Darwin Denny, 8, left, and Ricarno Lightbourn, 14, right, sit with their mother, Laverne Lightbourn. (John Kelly/The Washington Post)

Any relief Laverne Lightbourn felt when she saw the line of yellow school buses in front of the Model Cities Senior Wellness Center on Evarts Street NE on Monday morning quickly evaporated when she saw that they were pulling out.

She and her sons, Darwin and Ricarno, were a block away, laden down with sleeping bags and rolling suitcases. They’d taken a Metrobus, the Metro and another Metrobus to travel from their Southwest D.C. home to get to the chartered bus that would take the boys to Camp Moss Hollow.

And they’d missed it by minutes.

“They’re going to cry if they have to go back home,” Laverne said.

I don’t really think they’d have cried — they looked like they were made of sterner stuff. And, anyway, as we waited in the hot sunshine with another tardy family that had just emerged from a taxi, the camp staffers who had remained said that an emergency bus was already being mobilized.

Moss Hollow was founded 47 years ago, carved out of 400 forested acres on a hillside in Fauquier County. Ever since then, it’s been an oasis for kids from the Washington area who might not otherwise get a chance to experience nature firsthand.

There are hiking trails, campfire rings, a ropes course. There’s a swimming pool, a basketball court, an arts and crafts cabin. There are counselors who started as campers themselves, who benefited from positive role models and return every summer to try to change lives.

Laverne first read about Camp Moss Hollow in my column in 2012. She contacted the charity that runs it, Family Matters of Greater Washington, and places were found last summer for Ricarno, 14, and Darwin, 8.

“It was their first time out of my company with strangers,” Laverne said. “They couldn’t wait to go back.”

Ricarno said his favorite part of camp was the week’s theme. The Olympic Games were underway in London, so activities centered around competition, though with some sports you don’t typically win gold medals for, including kickball.

Darwin liked meeting new people. “I learned how to communicate with friends,” he said. “I learned how to have fun.”

Darwin also liked the closing night ceremonies. During the week, campers are organized around their cabins: Alpine for boys 7 to 11, Boxwood for girls 7 to 11, Cedar Hill for older girls and Deerhorn for older boys. But the final night is more like a formal dance at which campers can mingle.

Not that all was perfection.

“The insects really bothered me,” Darwin admitted.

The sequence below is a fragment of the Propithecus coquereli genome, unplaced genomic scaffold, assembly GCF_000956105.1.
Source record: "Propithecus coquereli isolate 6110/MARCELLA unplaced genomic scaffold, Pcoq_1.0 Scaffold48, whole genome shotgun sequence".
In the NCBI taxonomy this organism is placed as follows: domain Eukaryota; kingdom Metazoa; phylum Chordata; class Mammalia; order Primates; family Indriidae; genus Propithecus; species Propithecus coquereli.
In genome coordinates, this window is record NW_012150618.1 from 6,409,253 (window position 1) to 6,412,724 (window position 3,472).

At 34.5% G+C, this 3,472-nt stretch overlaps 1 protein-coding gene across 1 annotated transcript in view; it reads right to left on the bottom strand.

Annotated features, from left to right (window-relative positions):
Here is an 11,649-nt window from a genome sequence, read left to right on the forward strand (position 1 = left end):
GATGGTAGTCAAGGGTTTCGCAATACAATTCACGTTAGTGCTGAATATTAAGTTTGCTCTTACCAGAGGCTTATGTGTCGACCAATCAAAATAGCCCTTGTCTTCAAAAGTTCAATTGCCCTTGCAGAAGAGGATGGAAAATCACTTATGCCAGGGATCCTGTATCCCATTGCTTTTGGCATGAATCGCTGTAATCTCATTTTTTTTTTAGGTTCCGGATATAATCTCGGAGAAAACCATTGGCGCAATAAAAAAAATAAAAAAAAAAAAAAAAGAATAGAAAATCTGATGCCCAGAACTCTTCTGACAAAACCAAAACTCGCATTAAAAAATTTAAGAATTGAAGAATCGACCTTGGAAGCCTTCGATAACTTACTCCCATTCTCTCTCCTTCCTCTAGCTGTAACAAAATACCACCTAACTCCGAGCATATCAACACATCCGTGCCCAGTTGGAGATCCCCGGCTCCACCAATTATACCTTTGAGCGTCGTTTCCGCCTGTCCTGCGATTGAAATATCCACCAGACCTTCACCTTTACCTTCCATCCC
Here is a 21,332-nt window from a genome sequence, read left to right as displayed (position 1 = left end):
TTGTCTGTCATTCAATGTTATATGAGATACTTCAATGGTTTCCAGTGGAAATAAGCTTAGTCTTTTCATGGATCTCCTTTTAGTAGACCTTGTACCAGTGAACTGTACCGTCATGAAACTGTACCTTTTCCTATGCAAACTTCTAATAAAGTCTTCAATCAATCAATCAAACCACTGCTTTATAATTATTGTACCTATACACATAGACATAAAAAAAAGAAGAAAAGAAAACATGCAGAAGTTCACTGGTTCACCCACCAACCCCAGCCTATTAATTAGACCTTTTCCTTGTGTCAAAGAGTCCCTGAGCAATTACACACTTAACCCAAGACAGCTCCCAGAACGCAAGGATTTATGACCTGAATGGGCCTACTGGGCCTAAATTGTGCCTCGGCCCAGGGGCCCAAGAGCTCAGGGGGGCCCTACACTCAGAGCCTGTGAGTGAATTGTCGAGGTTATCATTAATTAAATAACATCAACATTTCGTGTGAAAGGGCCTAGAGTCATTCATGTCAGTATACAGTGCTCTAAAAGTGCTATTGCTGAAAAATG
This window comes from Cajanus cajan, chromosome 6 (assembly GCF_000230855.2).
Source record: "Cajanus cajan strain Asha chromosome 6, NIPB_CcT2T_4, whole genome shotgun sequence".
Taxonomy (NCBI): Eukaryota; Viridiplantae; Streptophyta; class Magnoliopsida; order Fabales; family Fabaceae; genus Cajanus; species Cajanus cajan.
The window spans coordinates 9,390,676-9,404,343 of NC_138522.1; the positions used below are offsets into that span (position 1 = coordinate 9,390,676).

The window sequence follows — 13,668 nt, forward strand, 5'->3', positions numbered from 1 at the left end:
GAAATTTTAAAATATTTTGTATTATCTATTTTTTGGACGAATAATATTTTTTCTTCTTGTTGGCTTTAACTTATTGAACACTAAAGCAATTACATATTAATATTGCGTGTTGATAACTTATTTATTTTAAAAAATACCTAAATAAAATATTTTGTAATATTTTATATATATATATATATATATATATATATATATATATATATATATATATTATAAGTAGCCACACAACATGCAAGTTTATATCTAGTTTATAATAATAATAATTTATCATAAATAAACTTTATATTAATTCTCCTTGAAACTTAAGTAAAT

Ricarno passed along some advice he’d been given. “Don’t put on a lot of cologne — or scented lotion — or the insects will be all around you,” he said.

It says something about how appreciative Laverne is of Camp Moss Hollow that she got her sons up early and schlepped across town so they could go there. She works in health care, as an aide to an elderly client in Montgomery County. That involves a commute as well.

As they waited for the Family Matters staffer who would take them to the emergency bus, Laverne mentioned another of the charity’s programs she may explore: Ways to Work, which offers low-interest vehicle loans to help people get to their jobs.

And also, perhaps, to the camp bus.

But, never fear, Ricarno and Darwin would be getting to camp. Barring further delay, by noon they’d be bouncing along the gravel road that marks the last stretch before arriving at Camp Moss Hollow. And then: the trees, the pool, the other kids.

“I said to them, ‘Tell everybody thank you,’ ” Laverne said. “You have to be appreciative.”

Send a Kid to Camp

Washington Post readers provide the primary support for Camp Moss Hollow — and have for more than 30 years. Your donation allows kids whose families might not otherwise be able to afford it to spend a week at camp. To make a tax-deductible donation, go to washingtonpost.com/camp. Click where it says, “Give Now.” Or send a check, made payable to “Send a Kid to Camp,” to Send a Kid to Camp, Family Matters of Greater Washington, P.O. Box 200045, Pittsburgh, PA 15251-0045.

Several readers have asked why checks are sent to Pittsburgh. That’s because Eagle Bank, the Bethesda-based bank that handles the charity’s account, has its mail-processing center there. While the post office box is in Pittsburgh, it’s the kids of greater Washington who benefit from your generosity.


For previous columns, visit washingtonpost.com/johnkelly.